Temporal feature selection with SHAP values

How to use the data acquisition time in addition to SHAP values to improve model generalization via feature selection.


  1. Introduction
  2. The data
  3. Modeling
  4. Selecting temporally stable features
  5. All features (benchmark) Vs Stable features (challenger)


SHAP values can be seen as a way to estimate the feature contribution to the model prediction. We can connect the fact the feature is contributing to it to the importance it has. The larger the contribution, the larger the importance - there are some caveats, but let’s keep it simple.

One common strategy to select features is to use their average contribution and add them to the model while looking to a validation set performance change. Once we hit the “elbow”, a place in the curve with enough gain, we stop adding, and we end up reducing the number of features.

But once we have temporal information in the data, we can do it differently. We don’t want a model to only perform well in general unseen data. We hope it performs nicely in the unseen and future, which is susceptible to different types of Dataset shift. We can try to incorporate this requirement into the model design process. Generally, models degrade over time, as we see in the following plot.

Data science practitioners are used to see their models performance decreasing in time

The data

We’re going to use the GE soccer clubs news dataset, which I have extracted from the GE website and organized. In short, it’s a set of sports articles about soccer clubs. Since it was extracted from every club section, it can be used as a label in a task of identifying based on the text which club the article is about. You can find an explanation about it on the dataset Kaggle page. We will make it a binary classification problem by picking Flamengo as the positive case. All code for our experiment can be seen here.

If it is interesting for you, please upvote it on Kaggle to give it visibility.

The dataset choice was based on the fact that it has a time range so we can observe model performance being challenged by the proof of time.


The focus here is not on building state of the art solution for a binary classification natural language processing problem but the feature selection process. Here the vocabulary is truncated at 1000 words. We use some stop words, tf-idf, 1-gram, lightgbm, exclude the club name from the article text, and that’s it.

Selecting temporally stable features

Our definition of temporal stability is related to the variance of the importance of a particular feature considering different time slices. In this case, we’re going to slice time in months. So we simply calculate the feature importance for every month and check its variance.

To do it, we split our dataset into three sets: train, test, and holdout. The first two sets are “in time”, they go from 2015-06 until 2018-01 (the train end date), the holdout is “out of time”, it goes from 2018-01 until 2020-11 (the most recent data we have).

Train and test are in time, holdout is out of time

After training an auxiliary model using the train data, we store feature importance for every month in the in-time period and calculate its average and variance. The average shap value is called contribution, and the variance is called instability here. Using some arbitrary threshold for both, we divide the features into four groups that combine high and low contribution and high and low instability, as we can see in the following image.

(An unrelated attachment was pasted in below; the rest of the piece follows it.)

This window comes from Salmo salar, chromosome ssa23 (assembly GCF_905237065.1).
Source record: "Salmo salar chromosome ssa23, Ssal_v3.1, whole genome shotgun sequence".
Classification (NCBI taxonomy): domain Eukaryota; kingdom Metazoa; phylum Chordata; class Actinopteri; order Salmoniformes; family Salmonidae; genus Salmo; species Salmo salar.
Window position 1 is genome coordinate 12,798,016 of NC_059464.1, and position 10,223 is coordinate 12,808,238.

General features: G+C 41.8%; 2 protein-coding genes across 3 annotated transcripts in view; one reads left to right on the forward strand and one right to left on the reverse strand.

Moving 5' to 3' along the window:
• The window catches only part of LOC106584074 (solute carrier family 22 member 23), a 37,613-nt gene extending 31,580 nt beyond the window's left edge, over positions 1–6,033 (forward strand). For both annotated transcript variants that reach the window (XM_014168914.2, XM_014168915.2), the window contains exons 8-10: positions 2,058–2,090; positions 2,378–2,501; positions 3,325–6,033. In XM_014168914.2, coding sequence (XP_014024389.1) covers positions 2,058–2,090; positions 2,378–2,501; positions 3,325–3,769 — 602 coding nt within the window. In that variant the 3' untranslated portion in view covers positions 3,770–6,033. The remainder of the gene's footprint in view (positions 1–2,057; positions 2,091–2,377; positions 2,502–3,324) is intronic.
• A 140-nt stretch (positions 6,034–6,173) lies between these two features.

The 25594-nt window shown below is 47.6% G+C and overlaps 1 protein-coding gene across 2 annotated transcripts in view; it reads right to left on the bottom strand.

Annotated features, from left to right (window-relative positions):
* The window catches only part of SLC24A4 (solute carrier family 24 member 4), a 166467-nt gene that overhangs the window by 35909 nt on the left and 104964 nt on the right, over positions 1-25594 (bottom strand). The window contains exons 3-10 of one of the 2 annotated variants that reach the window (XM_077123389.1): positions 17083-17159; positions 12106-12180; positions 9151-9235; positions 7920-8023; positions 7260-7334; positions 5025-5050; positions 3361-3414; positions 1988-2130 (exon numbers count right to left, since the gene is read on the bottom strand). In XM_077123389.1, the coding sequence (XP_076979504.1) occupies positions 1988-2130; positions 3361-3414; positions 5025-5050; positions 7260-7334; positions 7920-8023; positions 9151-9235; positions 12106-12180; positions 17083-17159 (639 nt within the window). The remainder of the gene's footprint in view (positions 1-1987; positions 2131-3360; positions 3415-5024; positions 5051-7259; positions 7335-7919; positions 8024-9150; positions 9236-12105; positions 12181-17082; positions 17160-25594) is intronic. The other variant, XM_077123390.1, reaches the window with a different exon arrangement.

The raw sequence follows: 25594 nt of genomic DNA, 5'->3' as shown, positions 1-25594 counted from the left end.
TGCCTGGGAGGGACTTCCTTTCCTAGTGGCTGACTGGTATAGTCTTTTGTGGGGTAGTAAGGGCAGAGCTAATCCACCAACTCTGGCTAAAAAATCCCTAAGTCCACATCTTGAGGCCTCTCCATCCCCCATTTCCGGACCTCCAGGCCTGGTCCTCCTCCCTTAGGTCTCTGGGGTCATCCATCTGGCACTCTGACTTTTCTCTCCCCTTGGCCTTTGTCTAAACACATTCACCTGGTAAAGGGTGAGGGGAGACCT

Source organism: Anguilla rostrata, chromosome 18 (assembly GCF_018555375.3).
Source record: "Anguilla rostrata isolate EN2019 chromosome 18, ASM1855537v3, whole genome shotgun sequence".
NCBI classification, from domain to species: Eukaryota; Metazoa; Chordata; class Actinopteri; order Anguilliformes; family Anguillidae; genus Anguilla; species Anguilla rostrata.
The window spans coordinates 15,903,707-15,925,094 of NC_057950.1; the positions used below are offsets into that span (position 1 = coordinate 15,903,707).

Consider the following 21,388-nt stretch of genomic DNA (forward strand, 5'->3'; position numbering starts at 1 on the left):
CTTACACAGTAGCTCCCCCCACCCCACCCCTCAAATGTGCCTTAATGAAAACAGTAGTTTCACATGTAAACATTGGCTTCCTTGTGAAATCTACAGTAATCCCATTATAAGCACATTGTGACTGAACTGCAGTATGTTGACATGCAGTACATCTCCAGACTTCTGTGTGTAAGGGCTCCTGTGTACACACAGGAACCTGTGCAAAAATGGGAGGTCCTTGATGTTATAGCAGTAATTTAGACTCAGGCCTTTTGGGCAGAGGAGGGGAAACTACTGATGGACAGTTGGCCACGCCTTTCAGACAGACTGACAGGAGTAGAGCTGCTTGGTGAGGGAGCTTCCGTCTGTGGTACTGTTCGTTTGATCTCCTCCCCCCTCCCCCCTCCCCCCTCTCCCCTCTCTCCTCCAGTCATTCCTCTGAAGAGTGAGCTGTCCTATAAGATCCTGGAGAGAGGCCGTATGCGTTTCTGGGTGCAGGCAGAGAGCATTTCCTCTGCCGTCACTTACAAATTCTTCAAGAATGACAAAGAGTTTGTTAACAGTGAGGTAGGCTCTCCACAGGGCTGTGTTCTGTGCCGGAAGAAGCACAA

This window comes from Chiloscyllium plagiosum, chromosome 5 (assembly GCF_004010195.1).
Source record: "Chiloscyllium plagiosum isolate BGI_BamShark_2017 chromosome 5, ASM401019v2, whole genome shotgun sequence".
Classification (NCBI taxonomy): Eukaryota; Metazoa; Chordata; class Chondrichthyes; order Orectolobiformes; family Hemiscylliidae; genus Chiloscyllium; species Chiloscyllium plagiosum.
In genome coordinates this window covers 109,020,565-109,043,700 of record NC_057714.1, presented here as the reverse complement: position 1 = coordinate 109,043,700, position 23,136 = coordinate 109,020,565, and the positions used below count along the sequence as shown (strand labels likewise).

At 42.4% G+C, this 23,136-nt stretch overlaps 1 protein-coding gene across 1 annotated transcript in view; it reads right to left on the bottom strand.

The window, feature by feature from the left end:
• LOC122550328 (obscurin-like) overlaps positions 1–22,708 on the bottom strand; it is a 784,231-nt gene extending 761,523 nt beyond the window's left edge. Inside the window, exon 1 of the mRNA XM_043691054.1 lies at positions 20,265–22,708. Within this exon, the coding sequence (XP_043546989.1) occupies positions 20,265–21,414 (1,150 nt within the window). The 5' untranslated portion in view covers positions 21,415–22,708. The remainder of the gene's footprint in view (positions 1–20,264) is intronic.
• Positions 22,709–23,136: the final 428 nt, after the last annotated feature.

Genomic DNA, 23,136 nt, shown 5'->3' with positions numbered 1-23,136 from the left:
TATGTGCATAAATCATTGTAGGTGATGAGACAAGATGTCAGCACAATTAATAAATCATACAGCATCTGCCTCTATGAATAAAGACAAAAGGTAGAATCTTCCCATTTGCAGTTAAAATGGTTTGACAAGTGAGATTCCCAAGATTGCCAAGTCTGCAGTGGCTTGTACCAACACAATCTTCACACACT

The dashed red line is an arbitrary threshold we pick to define stable features

The central argument here is that if we want to prefer features, we should pick the high-contribution and low-instability group since it’s reasonable to imagine its predictive power is more likely to show robustness to future changes than the high-contribution and high-instability ones.

All features (benchmark) Vs Stable features (challenger)

To make sure hyper-parameters were reasonably adjusted, we use Pycaret, an automl library, which uses k-fold, including all in-time data.

The same vectorizer used for the feature selection, fitted in the train data, is used for both models. However, one includes all the 1000 features, while the other contains only 414 features.

We calculate the AUC, an ordering metric, for every month present in the in-time period and the out of time to evaluate the models. In the in-time period, it’s the test performance, while in the out-of-time, it’s the holdout performance.

Apparently, stable features were able to resist dataset shift.

Both models have a similar performance during the in-time period, and we can say that at its end and the beginning of the out-of-time split, the benchmark does better. Then, they perform the same way until far in the future, when the benchmark starts to degrade faster than the stable features model.

This is evidence that using temporal stability as a criterion for feature selection can improve the model’s robustness regarding unknown shifts in the data behavior. Of course, it’s minimal evidence since bootstrapping, different modeling approaches, and diverse datasets and tasks could reveal the approach does not consistently address the problem. But considering the real-world data nature, the volume of articles, and the reasonable time range, it’s an exciting result.